CLASS warfare between Gloucester and Bath is great banter but the old rivals are two sides of the same coin, believes Mike Tindall.
World Cup winner Tindall rates the West Country derby among the greatest in this land.
And having experienced the phenomenon from either side of the fence, England's most-capped centre thinks both clubs understand what makes them tick – the supporters.
He explained: "That supposed difference between the clubs, that's just been built up through banter through the fans.
"Both clubs are built up around their supporters which makes them very similar in some respects.
"The passion comes from that as well.
"Everyone wants it to be competitive and physical. It normally turns out that way and they are normally cracking games.
"You jump on board with all of it, supporters are hugely important to any club.
"Both clubs know how passionate and knowledgeable their fans are."
Otley-born Tindall joined Bath straight from school, and in his eight years at The Rec he progressed to club and country mainstay, lifting the World Cup in 2003.
By the time he crossed the great divide in 2005 he believes the stigma around switching allegiance had lifted, thanks mainly to Rob Fidler.
John Fidler's son swapped Gloucester for Bath in 2003 after nine years and more than 250 games in Cherry and White.
Tindall loved his time at Bath, but saw a collective spirit at Kingsholm – and he still reckons it has lived up to his hopes and expectations.
He continued: "As soon as Fids did it, we were all, all right!
"I still don't believe Fids' dad talks to him, but still.
"This is my eighth season here, and looking forward, Kingsholm's become part of me.
"I've always said that club rugby is the best thing about the sport, it's your everyday, it's where your heart and head should always be."
Gearing up for Saturday's LV=Cup Bath clash at Kingsholm (kick-off 2pm), Tindall said both clubs approach the derby the same way.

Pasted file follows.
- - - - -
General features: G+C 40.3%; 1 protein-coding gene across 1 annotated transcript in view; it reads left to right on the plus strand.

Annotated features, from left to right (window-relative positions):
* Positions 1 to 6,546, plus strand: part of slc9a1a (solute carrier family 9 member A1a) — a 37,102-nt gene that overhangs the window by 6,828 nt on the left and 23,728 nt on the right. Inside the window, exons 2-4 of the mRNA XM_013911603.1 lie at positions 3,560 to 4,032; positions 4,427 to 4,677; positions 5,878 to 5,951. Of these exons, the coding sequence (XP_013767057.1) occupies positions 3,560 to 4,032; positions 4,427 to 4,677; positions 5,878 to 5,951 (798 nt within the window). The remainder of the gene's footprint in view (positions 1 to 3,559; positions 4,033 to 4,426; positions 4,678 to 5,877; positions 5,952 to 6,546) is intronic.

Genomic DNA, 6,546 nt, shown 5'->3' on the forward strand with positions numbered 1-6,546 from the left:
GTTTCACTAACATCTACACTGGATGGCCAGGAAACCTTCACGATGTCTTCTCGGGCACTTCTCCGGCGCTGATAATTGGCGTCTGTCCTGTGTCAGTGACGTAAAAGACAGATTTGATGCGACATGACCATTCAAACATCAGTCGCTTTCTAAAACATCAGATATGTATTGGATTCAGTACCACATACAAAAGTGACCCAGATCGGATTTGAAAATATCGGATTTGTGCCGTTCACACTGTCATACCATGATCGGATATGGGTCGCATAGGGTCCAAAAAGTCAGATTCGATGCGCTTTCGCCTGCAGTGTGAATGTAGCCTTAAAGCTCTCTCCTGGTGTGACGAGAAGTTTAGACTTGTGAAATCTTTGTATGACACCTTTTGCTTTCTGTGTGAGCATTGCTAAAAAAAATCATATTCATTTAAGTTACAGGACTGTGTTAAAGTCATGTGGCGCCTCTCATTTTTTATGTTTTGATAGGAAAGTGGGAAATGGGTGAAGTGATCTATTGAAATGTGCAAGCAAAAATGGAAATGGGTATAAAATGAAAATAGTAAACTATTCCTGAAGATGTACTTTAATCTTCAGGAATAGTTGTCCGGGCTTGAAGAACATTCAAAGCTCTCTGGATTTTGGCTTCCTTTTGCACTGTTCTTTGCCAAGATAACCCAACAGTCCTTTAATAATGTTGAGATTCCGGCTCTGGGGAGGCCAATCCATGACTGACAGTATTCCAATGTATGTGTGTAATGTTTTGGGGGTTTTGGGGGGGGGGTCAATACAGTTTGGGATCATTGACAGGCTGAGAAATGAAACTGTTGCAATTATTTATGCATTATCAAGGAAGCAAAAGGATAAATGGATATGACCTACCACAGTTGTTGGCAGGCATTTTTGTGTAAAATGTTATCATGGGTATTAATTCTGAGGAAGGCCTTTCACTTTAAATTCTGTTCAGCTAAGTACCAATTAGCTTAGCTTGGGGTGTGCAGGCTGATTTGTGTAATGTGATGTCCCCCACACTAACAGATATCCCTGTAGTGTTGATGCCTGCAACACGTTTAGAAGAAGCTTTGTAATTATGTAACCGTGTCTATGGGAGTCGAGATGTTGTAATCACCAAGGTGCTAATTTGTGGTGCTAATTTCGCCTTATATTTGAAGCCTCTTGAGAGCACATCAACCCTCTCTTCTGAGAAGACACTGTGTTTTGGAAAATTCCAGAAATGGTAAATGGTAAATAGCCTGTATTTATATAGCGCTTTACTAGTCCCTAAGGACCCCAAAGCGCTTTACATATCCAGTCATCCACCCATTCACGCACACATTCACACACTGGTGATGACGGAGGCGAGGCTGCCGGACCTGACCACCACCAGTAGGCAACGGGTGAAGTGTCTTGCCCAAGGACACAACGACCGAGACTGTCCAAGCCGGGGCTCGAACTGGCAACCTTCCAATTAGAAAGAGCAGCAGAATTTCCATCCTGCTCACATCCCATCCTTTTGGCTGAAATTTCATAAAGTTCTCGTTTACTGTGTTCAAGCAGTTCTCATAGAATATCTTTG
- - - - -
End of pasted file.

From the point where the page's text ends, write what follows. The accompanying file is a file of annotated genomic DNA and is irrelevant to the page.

He said: "The West Country derby is one of the standout great games of the Premiership, the local rivalry between the two clubs.
"Bath are still alive in this competition, but we've got to make sure we're firing on all cylinders going back into the Premiership the following week.
"You know they will send a strong team, we're fielding a very strong team too.
"Leicester-Northampton and Gloucester-Bath are the two big local rivalries and that hasn't really changed.
"It's the same both ways, from my experiences, at Bath we had always had a proud record against Gloucester.
"But now I've been here it's always Bath and how much the Shed wants to see Bath lose."
Two derbies stick out in Tindall's memory: both landmarks.
The 34-year-old still laments Gloucester's 24-18 Tetley's Bitter Cup win in November 2000, then the Cherry and Whites' first victory at The Rec in 29 years.
But he will never forget Gloucester's 18-3 triumph at the same ground in October 2010 – just a second league win at Bath in 23 years then too.
Two consecutive league doubles and a Premiership home win already this term now put Gloucester in derby control, but Tindall still believes attitude far outweighs record and expectation.
Tindall added: "That first loss in forever for Bath at home, that was memorable for all the wrong reasons.
"But now on the reverse of that, I played for Gloucester when we started getting regular wins down there.
"The press had written us off but our brand of hard, physical rugby, it was great.
"You've got to arrive with the right attitude, and if you do you can get the result.
"It had rained a lot through the day but stopped for the night.
"I remember being in a huddle on the pitch and us saying, 'There's no way we're losing this game', and at no point did I think we would.
"Every win has its merits on its own, but certain games set certain things in motion, they give you belief – we have a chance to build some of that this weekend."